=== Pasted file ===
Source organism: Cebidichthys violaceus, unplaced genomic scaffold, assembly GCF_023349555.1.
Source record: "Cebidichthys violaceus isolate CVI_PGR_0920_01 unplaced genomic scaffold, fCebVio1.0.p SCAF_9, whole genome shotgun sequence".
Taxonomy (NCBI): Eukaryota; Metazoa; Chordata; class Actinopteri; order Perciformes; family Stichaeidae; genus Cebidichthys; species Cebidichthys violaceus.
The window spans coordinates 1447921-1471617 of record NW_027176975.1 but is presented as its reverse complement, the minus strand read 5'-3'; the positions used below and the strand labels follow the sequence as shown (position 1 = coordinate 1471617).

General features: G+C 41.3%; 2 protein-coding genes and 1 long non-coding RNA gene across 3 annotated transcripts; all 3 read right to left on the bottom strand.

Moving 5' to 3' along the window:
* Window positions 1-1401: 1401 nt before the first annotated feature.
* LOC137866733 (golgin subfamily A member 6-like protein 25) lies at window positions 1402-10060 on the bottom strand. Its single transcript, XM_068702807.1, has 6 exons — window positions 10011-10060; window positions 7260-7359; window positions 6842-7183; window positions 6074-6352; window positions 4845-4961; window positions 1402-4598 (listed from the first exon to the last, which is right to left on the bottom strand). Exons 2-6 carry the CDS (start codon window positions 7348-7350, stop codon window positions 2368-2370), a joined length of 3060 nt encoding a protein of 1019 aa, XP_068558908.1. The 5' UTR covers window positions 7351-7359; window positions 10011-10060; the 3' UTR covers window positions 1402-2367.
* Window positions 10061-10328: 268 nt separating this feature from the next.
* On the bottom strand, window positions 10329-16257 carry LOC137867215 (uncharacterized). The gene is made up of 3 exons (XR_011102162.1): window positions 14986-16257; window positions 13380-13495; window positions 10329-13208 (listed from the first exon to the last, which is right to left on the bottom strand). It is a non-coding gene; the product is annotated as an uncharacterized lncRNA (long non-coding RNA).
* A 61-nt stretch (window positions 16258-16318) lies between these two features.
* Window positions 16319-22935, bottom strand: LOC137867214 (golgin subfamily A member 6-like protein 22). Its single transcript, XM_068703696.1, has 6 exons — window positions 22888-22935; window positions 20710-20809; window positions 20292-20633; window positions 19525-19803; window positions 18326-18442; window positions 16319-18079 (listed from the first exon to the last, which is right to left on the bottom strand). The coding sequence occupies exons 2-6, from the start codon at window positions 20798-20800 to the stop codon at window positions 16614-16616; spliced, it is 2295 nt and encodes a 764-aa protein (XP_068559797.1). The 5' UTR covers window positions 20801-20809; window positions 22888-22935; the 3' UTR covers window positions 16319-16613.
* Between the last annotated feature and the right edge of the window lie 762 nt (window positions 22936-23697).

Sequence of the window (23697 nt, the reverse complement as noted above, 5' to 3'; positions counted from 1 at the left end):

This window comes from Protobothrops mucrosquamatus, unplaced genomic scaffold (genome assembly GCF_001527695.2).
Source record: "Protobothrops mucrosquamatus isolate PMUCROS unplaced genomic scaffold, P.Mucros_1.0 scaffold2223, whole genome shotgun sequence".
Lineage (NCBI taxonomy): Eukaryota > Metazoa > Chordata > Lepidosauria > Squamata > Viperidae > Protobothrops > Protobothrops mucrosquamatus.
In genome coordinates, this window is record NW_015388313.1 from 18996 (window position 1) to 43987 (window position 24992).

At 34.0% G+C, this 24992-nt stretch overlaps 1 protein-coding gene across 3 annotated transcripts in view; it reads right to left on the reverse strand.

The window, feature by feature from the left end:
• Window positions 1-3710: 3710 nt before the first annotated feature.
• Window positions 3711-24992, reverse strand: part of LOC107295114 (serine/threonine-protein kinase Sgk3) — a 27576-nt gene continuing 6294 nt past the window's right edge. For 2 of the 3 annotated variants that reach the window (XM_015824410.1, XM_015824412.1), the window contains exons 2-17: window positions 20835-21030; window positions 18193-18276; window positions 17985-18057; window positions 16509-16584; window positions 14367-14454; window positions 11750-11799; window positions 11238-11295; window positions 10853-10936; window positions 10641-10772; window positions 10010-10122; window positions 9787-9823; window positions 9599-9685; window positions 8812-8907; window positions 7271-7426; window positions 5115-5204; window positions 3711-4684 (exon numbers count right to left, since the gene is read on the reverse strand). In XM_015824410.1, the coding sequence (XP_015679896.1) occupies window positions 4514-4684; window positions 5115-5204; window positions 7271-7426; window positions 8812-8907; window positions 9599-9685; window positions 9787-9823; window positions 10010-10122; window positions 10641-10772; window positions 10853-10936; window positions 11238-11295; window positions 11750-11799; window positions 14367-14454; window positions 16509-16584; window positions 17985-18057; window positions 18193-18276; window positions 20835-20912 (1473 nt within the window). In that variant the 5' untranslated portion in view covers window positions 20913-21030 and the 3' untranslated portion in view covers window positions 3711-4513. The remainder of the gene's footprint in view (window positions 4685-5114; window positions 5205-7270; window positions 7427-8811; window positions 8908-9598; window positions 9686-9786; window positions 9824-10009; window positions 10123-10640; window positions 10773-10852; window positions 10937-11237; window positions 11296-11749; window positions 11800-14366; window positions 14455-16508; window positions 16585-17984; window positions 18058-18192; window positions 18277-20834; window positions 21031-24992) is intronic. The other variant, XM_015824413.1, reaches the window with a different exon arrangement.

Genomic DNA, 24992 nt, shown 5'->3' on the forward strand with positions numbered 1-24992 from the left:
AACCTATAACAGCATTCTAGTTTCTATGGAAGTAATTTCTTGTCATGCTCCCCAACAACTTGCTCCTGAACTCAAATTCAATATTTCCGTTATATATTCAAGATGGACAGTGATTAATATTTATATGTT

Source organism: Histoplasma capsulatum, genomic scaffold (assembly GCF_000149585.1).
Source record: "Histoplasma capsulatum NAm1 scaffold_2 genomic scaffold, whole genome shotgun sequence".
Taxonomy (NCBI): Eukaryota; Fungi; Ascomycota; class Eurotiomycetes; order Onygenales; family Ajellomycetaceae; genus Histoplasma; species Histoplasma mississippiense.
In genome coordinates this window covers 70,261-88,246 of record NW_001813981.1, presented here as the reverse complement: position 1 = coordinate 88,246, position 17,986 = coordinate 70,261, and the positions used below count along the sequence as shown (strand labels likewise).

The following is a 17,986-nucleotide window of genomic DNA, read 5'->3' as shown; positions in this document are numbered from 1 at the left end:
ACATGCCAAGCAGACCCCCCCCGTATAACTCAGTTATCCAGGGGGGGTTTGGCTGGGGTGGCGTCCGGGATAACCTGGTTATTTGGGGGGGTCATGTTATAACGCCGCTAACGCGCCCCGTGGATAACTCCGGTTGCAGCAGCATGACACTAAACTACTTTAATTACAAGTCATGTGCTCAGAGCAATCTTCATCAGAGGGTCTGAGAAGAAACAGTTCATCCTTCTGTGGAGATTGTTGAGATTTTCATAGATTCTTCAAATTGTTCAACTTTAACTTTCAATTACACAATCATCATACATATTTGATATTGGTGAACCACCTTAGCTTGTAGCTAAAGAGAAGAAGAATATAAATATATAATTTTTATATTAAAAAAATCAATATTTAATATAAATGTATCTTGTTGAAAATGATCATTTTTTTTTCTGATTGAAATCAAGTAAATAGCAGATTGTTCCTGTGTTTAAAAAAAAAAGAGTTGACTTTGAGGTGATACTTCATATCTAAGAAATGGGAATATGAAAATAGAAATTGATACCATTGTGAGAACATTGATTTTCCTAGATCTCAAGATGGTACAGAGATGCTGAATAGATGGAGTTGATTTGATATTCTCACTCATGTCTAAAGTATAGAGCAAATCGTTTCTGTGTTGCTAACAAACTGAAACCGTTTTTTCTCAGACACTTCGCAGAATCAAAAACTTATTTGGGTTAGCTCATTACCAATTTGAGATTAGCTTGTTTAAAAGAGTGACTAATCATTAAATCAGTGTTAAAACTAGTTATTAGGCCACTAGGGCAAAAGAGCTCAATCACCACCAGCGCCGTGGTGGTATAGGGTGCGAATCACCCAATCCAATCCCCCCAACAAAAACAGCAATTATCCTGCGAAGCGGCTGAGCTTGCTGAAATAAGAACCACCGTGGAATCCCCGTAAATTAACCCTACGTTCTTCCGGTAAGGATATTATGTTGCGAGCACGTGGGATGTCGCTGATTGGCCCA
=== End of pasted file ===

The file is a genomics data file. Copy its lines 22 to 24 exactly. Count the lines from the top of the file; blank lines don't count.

• Window positions 3711-24992, reverse strand: part of LOC107295114 (serine/threonine-protein kinase Sgk3) — a 27576-nt gene continuing 6294 nt past the window's right edge. For 2 of the 3 annotated variants that reach the window (XM_015824410.1, XM_015824412.1), the window contains exons 2-17: window positions 20835-21030; window positions 18193-18276; window positions 17985-18057; window positions 16509-16584; window positions 14367-14454; window positions 11750-11799; window positions 11238-11295; window positions 10853-10936; window positions 10641-10772; window positions 10010-10122; window positions 9787-9823; window positions 9599-9685; window positions 8812-8907; window positions 7271-7426; window positions 5115-5204; window positions 3711-4684 (exon numbers count right to left, since the gene is read on the reverse strand). In XM_015824410.1, the coding sequence (XP_015679896.1) occupies window positions 4514-4684; window positions 5115-5204; window positions 7271-7426; window positions 8812-8907; window positions 9599-9685; window positions 9787-9823; window positions 10010-10122; window positions 10641-10772; window positions 10853-10936; window positions 11238-11295; window positions 11750-11799; window positions 14367-14454; window positions 16509-16584; window positions 17985-18057; window positions 18193-18276; window positions 20835-20912 (1473 nt within the window). In that variant the 5' untranslated portion in view covers window positions 20913-21030 and the 3' untranslated portion in view covers window positions 3711-4513. The remainder of the gene's footprint in view (window positions 4685-5114; window positions 5205-7270; window positions 7427-8811; window positions 8908-9598; window positions 9686-9786; window positions 9824-10009; window positions 10123-10640; window positions 10773-10852; window positions 10937-11237; window positions 11296-11749; window positions 11800-14366; window positions 14455-16508; window positions 16585-17984; window positions 18058-18192; window positions 18277-20834; window positions 21031-24992) is intronic. The other variant, XM_015824413.1, reaches the window with a different exon arrangement.

Genomic DNA, 24992 nt, shown 5'->3' on the forward strand with positions numbered 1-24992 from the left:
AACCTATAACAGCATTCTAGTTTCTATGGAAGTAATTTCTTGTCATGCTCCCCAACAACTTGCTCCTGAACTCAAATTCAATATTTCCGTTATATATTCAAGATGGACAGTGATTAATATTTATATGTT